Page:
(PPOs) allow patients broader and direct access. Access to specialists can be difficult for Medicaid beneficiaries and the uninsured, because some specialists refuse to accept Medicaid
RUNNING HEAD: Organizational Systems 4 patients due to low reimbursement rates. People can wait weeks or even months before getting in to see a specialist (“ The Commonwealth Fund” ). Japan’s healthcare has a stark contrast in specialist referrals. People do not have to be referred by their primary care and they are not limited as to which specialist they can see by their healthcare plan. An appointment is not necessary either as people can just walk in to the office and be seen therefore wait times are drastically different (PBS, 2017). A2C. Coverage for Preexisting Conditions Under current law, health insurances in the U.S. cannot refuse to cover or charge more due to a pre-existing condition—that is a health problem a person had before the start of health coverage. Nor can companies limit benefits regarding that condition (“ U.S. Department of Health & Human Services, 2017” ). Similarly, Japan’s healthcare system cannot refuse or charge a person more if they have a pre-existing condition. Health services and medications are covered by NHI (PBS, 2017). A3. Finance Implications for Healthcare Delivery One financial implication for patients in the U.S. is that hundreds of thousands go into bankruptcy due to medical bills. The United States has the most expensive medical system in the world. Many people cannot afford to pay what their health insurance does not cover. Americans spend two times more on medical expenses than other industrialized countries. Another implication is that it is estimated that 47 million people do not have coverage and are therefore left to pay medical bills out-of-pocket or chose not to receive medical services. Americans now face a fee during income tax if they do not have health insurance (PBS, 2017).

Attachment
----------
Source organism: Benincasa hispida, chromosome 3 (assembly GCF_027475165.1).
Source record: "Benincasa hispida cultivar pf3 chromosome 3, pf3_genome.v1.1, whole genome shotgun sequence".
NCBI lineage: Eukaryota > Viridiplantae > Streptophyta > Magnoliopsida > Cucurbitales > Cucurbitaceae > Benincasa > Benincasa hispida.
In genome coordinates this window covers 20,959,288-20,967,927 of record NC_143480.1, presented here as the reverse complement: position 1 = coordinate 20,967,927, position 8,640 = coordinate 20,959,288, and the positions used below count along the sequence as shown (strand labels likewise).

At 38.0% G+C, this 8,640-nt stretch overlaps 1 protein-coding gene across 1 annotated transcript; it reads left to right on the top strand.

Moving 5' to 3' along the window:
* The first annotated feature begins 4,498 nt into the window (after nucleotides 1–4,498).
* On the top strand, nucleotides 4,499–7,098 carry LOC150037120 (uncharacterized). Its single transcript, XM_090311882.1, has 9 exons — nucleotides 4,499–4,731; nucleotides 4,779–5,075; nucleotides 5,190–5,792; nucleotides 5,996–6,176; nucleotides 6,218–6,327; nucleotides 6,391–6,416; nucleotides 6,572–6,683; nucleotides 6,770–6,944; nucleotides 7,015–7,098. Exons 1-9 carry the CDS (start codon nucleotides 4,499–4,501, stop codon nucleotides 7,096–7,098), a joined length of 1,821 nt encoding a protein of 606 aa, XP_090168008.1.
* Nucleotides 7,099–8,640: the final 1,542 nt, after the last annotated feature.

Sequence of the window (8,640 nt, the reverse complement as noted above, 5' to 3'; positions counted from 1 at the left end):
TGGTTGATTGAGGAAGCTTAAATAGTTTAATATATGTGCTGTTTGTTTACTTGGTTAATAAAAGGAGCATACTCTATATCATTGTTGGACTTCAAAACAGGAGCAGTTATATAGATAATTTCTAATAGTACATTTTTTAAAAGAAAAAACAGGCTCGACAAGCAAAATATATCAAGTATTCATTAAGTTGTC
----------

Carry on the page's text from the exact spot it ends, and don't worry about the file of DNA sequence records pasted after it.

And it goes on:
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- Fall '18